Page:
Former UK Prime Minister Theresa May quipped that “If you believe you are a citizen of the world, you are a citizen of nowhere” at a Conservative Party conference in the fall of 2016. British voters had just narrowly voted to leave the European Union and the United States had yet to elect Donald Trump to the presidency. But Ms. May’s comments highlight a common criticism of contemporary liberalism. In this view, liberals are too closely associated with cosmopolitanism and technocratic fixes for public problems. Meanwhile, those on the green left, such as British economist Kate Raworth, insist that environmental protection requires a decoupling from economic growth. In this view, capitalism is the primary driver behind environmental degradation and looming climate catastrophe. This is plainly preposterous, as lingering natural devastation in Eastern Europe and the former Soviet Union can attest. Many on the right and left charge that leaders and political movements need to focus on the common man within a particular place and that liberalism simply isn’t up to the challenge.
This diagnosis is overly simplistic and fails to account for liberalism’s proven ability to reinvent itself in response to changing times and attitudes, in addition to its flexibility with regards to problem-solving. However, it does indict the complacency of contemporary liberalism and its failure to adequately engage with the public. Past complacency and institutional rot has led to renewal and reform within the liberal tradition, leading to the Progressive Movement of the early 20th century, the New Deal of the 1930s, and the Great Society of the 1960s.
Situated in the wider liberal tradition, green liberalism offers one such opportunity for renewal. Green liberalism is rooted in a sense of place, engaging communities’ immediate concerns for the wellbeing of themselves, their neighbors, and the future of their communities. Climate change and environmental protection, despite assertions to the contrary, are not the preserve of the coastal elite. Flooding in the Midwest, more severe hurricanes in the Gulf, and severe droughts in the mountainous West indicate that the threat of climate change is real now and these warnings will only grow more dire with time. Green liberalism offers an opportunity for the revival of civic nationalism, when individuals and communities come together in pursuit of a common societal goal. Those who lean right can champion the conservation of natural resources and the homeland, while their counterparts on the left strive for progress on environmental justice and equitable growth. All have a stake in preventing climate catastrophe and green liberalism offers a way forward.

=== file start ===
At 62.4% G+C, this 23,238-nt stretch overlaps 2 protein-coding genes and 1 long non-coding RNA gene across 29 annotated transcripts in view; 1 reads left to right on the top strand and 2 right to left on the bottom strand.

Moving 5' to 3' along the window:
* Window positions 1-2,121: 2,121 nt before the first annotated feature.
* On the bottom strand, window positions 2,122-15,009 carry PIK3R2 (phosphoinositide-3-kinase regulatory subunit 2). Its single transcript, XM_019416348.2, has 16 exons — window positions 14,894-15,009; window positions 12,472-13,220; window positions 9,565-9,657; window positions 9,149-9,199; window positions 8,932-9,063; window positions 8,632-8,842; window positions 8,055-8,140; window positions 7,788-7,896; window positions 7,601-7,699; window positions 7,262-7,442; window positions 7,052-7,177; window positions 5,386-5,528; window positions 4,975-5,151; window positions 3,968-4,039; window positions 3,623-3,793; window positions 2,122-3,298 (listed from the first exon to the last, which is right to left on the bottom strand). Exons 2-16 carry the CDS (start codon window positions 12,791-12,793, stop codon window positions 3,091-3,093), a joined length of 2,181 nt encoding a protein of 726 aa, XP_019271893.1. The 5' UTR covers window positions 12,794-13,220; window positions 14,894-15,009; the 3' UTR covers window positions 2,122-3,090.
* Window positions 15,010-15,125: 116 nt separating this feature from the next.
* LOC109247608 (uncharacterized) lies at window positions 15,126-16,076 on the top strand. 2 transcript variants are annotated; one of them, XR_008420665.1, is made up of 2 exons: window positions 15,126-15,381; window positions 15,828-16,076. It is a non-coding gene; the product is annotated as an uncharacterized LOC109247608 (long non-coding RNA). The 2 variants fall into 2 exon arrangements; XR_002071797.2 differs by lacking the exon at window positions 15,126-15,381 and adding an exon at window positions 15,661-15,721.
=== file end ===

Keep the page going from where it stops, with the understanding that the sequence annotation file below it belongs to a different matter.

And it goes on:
Climate change and environmental protection are rapidly ascending the list of Americans’ policy priorities. A recent study by the Pew Research Center indicated that 64 percent of US adults say that the environment should be a “top priority” for the the president and Congress, up from 44 percent in 2002. This polling suggests that climate action has the potential to bring together a wide coalition under the liberal tent, like so many other issues have in the past.
Other liberal parties and movements have been quick to incorporate green politics and environmental protection into their governing philosophy, particularly in Scandinavia and German-speaking Europe. The Norwegian Liberal Party has championed environmental causes since the 1970s and Sweden’s Centre Party describes its ideal as “social-liberal and green, with a strong emphasis on sustainability and decentralization.”
In Switzerland, members of the Green Party uncomfortable with a leftist political platform formed the Green Liberal Party, which won 16 out of 200 seats in the last election, an increase of 9 seats from the previous election. The Swiss Green Liberals, like their counterparts in Scandinavia, focus on the decentralization of power to local stakeholders, shifting of tax burdens from income to pollution and conspicuous consumption, and creating a robust clean energy market. Unlike the conventional Green parties in their home countries, they are broadly supportive of the market economy, skeptical of large tax increases, and somewhat less supportive of the labor movement.